Written by DML
Violent protests broke out in Beirut Sunday as police tried to keep angry Muslims and Arabs from approaching the US Embassy in Lebanon. TO SEE PHOTOS CLICK HERE
This marks the 5th day of violence after President Trump’s historic announcement that the US will recognize Jerusalem as the capital of Israel.
Outside the White House on Friday, Muslims protested the decision by Trump, who says he kept his campaign promise.
Across the street from the White House hundreds of Muslims placed down prayers rugs and gave praise to Allah.
DML News received an incredible response from our readers who were “taken back” by the visuals of Muslims dropping hundreds of prayer rugs in front of the White House. One reader sent this message: “Had you blacked out the White House I would never have guessed the photos are taken in Washington DC. I and taken back and fear what is happening to America.” She then asked, “How many Muslims are in the US and will the number grow?”
To answer this question, we use a research report published by Pew Research in August, 2017.
There were 1.8 billion Muslims in the world as of 2015 – roughly 24% of the global population – according to a Pew Research Center estimate. But while Islam is currently the world’s second-largest religion (after Christianity), it is the fastest-growing major religion. Indeed, if current demographic trends continue, the number of Muslims is expected to exceed the number of Christians by the end of this century.
Although many countries in the Middle East-North Africa region, where the religion originated in the seventh century, are heavily Muslim, the region is home to only about 20% of the world’s Muslims. A majority of the Muslims globally (62%) live in the Asia-Pacific region, including large populations in Indonesia, India, Pakistan, Bangladesh, Iran and Turkey.
Indonesia is currently the country with the world’s largest Muslim population, but Pew Research Center projects that India will have that distinction by the year 2050 (while remaining a majority-Hindu country), with more than 300 million Muslims.
The Pew Research report goes on to state there are about 3.45 million Muslims of all ages in the U.S., or about 1.1% of the U.S. population. This is based on an analysis of census statistics and data from a 2017 survey of U.S. Muslims, which was conducted in English as well as Arabic, Farsi and Urdu. Based on the same analysis, Pew Research Center also estimates that there are 2.15 million Muslim adults in the country, and that a majority of them (58%) are immigrants.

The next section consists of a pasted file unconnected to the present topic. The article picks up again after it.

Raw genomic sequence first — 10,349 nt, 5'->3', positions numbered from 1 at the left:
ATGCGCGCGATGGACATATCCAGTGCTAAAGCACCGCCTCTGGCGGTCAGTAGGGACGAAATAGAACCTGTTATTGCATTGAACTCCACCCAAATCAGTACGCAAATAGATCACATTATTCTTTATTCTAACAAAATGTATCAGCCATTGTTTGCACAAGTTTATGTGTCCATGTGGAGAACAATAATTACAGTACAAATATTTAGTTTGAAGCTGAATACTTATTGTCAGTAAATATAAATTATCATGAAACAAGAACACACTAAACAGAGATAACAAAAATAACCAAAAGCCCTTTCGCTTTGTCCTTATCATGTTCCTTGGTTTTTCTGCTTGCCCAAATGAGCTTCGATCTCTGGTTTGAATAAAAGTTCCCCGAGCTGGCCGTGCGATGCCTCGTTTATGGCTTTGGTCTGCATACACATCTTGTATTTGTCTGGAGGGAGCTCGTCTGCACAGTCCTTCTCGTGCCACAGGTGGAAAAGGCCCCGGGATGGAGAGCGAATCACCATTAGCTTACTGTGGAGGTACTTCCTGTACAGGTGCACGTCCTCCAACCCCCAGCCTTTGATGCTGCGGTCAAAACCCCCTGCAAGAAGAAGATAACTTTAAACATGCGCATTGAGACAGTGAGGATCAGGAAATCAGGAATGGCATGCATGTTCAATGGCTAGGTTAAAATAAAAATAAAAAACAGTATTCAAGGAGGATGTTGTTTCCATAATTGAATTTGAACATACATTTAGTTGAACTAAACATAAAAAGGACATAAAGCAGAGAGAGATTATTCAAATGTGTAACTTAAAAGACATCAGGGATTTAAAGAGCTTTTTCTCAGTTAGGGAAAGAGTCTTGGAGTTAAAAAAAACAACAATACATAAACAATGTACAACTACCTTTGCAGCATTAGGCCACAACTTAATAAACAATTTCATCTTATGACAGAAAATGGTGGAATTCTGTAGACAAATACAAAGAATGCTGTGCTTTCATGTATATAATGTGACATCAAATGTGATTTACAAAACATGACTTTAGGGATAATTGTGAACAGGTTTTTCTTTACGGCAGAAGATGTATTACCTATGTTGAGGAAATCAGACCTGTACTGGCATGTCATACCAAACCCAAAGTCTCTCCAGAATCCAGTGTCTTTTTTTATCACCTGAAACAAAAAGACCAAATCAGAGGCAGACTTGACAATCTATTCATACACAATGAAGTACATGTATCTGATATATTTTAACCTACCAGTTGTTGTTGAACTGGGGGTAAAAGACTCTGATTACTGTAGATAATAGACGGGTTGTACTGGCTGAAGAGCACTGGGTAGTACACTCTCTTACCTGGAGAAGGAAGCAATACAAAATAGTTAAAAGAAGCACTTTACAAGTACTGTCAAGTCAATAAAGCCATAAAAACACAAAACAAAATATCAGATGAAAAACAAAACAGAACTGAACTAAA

They go on to claim that Muslims will make up 2.1% of the U.S. population by the year 2050, surpassing people who identify as Jewish on the basis of religion as the second-largest faith group in the country (not including people who say they have no religion).
Keep in mind the US has taken in more legal immigrants from the Middle East than any other region of the world since the terror attacks on 9/11, which were carried out by 19 Muslim men here on visas.
Pew Research explains why this is happening:
“There are two major factors behind the rapid projected growth of Islam, and both involve simple demographics. For one, Muslims have more children than members of other religious groups. Around the world, each Muslim woman has an average of 2.9 children, compared with 2.2 for all other groups combined.
Muslims are also the youngest (median age of 24 years old in 2015) of all major religious groups, seven years younger than the median age of non-Muslims. As a result, a larger share of Muslims already are, or will soon be, at the point in their lives when they begin having children. This, combined with high fertility rates, will fuel Muslim population growth.
While it does not change the global population, migration is helping to increase the Muslim population in some regions, including North America and Europe.”